WHAT congressional leaders have done to salvage the budget process is shift the venue and pray for better ideas. The new budget resolution differs from the failed summit agreement it seeks to replace in that, while prescribing the same set of laudable goals, it omits most of the means for achieving them.
Rather, the measure is aimed at buying two or three more weeks atop all that have gone before for congressional committees to work the means out. The required votes would then have to be cast even closer to the election, which in some respects is harder. But perhaps a heightened sense of either crisis or numbness by then could also make it easier.
There is no way of knowing in advance whether the new approach will succeed or, like so many predecessors, fail. But some of the standards of judgment can be laid out ahead of time.
1. The amount and timing of deficit reduction must be no less than the $500 billion over five years and $40 billion in the first year that the summit negotiators constructively kept as their goal. The softening economy will be offered as an excuse to lower or stretch the targets, but delay will merely institutionalize the deficit and the problems it represents at a higher plateau. This is medicine that should have been taken long ago.
2. The cuts can't be fake. No committee likes to penalize the interest groups that look to it, and some committees that would now have responsibility have become notorious confectioners at budget time. The leaders have to say no to games this year.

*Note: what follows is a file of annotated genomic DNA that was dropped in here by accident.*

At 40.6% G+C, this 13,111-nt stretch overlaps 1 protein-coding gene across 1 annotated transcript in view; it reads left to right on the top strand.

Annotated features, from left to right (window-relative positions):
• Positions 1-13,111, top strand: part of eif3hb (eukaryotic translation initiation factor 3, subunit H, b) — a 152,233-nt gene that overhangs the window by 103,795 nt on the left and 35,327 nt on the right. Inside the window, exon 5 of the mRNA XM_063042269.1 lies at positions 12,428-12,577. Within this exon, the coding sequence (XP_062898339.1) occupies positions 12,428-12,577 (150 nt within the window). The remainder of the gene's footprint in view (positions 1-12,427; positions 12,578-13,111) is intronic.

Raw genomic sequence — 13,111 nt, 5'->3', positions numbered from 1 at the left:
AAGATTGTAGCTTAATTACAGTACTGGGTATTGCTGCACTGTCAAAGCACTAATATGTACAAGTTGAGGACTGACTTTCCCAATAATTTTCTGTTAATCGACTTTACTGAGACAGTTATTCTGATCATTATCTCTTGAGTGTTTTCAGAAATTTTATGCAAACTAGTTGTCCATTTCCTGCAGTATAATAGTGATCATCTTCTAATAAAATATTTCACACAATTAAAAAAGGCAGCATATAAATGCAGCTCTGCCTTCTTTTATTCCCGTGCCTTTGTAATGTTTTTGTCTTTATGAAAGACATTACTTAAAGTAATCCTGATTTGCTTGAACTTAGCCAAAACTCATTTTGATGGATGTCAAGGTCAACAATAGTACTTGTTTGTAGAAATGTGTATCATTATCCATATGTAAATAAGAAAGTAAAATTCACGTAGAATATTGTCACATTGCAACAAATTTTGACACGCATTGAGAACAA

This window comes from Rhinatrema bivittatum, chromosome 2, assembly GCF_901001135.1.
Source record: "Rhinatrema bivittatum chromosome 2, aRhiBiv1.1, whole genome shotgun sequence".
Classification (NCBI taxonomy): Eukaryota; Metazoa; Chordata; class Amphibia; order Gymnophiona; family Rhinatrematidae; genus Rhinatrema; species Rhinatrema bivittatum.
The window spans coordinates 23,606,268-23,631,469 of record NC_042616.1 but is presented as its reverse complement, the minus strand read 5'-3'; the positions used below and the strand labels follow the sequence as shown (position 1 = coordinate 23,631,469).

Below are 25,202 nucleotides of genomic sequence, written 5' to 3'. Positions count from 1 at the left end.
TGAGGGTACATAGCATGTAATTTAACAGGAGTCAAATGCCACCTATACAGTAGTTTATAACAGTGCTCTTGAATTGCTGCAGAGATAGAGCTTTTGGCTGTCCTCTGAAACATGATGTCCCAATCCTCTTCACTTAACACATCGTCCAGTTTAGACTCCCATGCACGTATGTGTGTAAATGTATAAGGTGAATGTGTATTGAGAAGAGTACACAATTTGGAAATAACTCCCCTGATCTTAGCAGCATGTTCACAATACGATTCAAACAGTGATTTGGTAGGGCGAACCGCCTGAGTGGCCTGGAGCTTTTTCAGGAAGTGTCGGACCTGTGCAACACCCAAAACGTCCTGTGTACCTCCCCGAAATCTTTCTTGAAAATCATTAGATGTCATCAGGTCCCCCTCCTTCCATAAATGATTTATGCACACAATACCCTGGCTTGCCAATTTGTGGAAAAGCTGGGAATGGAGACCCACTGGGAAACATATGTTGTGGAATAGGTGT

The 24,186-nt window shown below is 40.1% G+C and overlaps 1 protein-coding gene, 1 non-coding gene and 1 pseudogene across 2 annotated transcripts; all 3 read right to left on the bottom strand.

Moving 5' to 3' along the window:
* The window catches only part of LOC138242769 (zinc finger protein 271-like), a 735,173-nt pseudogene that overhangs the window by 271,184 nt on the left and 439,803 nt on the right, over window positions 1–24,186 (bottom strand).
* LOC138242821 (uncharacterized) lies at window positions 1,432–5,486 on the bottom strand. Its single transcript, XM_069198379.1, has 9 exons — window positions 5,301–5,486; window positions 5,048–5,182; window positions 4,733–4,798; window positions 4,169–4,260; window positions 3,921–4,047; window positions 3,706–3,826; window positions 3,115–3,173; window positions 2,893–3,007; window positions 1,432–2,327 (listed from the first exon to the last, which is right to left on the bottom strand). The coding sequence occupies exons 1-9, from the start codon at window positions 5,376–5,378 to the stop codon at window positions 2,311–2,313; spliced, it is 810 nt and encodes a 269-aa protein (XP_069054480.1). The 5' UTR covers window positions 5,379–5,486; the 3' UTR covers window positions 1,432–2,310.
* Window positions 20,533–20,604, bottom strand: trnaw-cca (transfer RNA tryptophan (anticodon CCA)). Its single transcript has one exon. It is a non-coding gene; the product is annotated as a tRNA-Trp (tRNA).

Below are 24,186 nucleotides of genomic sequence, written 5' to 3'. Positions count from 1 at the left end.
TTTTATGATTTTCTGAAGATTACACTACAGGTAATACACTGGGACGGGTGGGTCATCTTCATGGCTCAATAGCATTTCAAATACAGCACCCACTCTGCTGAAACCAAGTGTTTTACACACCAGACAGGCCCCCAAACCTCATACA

3. The idea of trading a cut in the capital gains tax for a higher top income tax rate has been revived as a way of rescuing a deal by giving each side a victory. A rate increase would indeed be the fairest way to raise extra money if the president would buy it, but so far he has not. But a gains cut would be a terrible idea, both costly and regressive, and in combination with a higher rate would undo tax reform by breeding tax shelters. It would be the ultimate irony if, in the name of progressivity and the middle class, the Democrats reintroduced the distinction in the tax code between investment and "ordinary" income.
4. The elderly now take up more than a third of the budget; there's no equitable way to cut the deficit without them. The summit negotiators turned to Medicare because Social Security was declared for political reasons to be off limits. The House then balked at exacting the sought-after contributions from Medicare recipients as well. One idea now is to protect recipients by making high earners pay increased Medicare taxes instead. That would be fine but still doesn't speak to the intergenerational issue of having recipients also pull an oar in deficit reduction. The right way to achieve that, if anyone had the political courage, continues to be to subject a higher percentage of Social Security benefits to the income tax.